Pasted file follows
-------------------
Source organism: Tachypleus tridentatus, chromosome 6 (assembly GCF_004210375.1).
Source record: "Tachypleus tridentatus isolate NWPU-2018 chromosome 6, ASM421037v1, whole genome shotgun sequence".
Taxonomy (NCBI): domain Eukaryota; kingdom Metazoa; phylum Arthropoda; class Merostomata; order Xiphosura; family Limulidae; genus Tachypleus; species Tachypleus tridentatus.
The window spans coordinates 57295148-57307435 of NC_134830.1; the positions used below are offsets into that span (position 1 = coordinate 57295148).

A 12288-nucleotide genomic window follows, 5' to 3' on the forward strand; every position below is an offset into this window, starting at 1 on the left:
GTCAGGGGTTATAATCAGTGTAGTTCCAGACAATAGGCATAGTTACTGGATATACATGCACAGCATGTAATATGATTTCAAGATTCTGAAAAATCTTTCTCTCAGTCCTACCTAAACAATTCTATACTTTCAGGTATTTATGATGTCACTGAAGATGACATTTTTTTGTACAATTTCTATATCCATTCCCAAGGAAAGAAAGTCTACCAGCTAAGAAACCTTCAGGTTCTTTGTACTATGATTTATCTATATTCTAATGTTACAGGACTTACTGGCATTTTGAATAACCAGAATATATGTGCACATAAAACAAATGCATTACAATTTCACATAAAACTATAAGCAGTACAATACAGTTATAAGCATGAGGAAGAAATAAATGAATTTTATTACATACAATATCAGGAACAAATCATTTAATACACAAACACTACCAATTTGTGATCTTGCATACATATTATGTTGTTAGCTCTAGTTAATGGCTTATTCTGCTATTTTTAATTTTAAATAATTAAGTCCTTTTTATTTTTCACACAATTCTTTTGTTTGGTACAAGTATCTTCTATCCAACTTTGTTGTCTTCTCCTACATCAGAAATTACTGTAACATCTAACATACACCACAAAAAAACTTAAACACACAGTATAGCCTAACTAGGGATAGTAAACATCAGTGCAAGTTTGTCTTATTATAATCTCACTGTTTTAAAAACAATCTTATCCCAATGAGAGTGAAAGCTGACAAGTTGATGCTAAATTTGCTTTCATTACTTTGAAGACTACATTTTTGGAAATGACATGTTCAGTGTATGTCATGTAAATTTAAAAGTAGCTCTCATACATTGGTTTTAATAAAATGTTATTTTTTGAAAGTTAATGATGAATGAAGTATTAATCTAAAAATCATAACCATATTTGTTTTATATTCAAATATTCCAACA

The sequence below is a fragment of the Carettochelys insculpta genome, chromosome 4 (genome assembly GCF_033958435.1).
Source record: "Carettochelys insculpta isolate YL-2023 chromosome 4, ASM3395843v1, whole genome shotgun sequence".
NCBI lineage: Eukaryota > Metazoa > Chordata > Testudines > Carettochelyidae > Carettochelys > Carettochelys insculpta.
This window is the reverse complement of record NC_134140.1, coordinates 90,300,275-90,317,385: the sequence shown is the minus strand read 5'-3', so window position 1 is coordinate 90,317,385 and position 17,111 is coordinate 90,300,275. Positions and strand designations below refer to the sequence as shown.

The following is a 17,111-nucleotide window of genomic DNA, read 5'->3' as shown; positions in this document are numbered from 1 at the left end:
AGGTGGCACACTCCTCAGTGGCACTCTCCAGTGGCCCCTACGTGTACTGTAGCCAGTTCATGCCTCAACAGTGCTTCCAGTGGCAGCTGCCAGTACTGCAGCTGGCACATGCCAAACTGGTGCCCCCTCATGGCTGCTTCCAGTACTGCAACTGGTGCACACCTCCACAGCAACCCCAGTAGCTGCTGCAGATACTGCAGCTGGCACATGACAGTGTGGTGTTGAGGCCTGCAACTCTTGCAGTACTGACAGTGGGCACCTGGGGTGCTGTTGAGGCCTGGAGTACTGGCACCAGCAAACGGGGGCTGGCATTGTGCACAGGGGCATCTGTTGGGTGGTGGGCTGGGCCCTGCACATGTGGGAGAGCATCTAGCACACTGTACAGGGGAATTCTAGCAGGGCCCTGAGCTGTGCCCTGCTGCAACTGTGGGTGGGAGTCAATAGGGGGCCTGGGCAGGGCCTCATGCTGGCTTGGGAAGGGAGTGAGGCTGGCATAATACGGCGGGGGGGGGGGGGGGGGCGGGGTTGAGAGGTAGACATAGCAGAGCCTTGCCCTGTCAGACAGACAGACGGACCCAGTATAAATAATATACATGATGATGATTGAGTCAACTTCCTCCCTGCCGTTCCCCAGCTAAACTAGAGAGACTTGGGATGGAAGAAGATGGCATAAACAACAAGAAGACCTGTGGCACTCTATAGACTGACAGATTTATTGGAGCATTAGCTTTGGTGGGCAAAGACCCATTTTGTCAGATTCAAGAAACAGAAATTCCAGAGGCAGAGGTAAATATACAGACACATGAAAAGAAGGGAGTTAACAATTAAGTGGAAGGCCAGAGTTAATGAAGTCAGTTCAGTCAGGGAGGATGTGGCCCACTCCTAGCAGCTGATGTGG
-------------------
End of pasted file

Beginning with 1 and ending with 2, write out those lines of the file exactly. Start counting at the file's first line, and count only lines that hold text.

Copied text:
Source organism: Tachypleus tridentatus, chromosome 6 (assembly GCF_004210375.1).
Source record: "Tachypleus tridentatus isolate NWPU-2018 chromosome 6, ASM421037v1, whole genome shotgun sequence".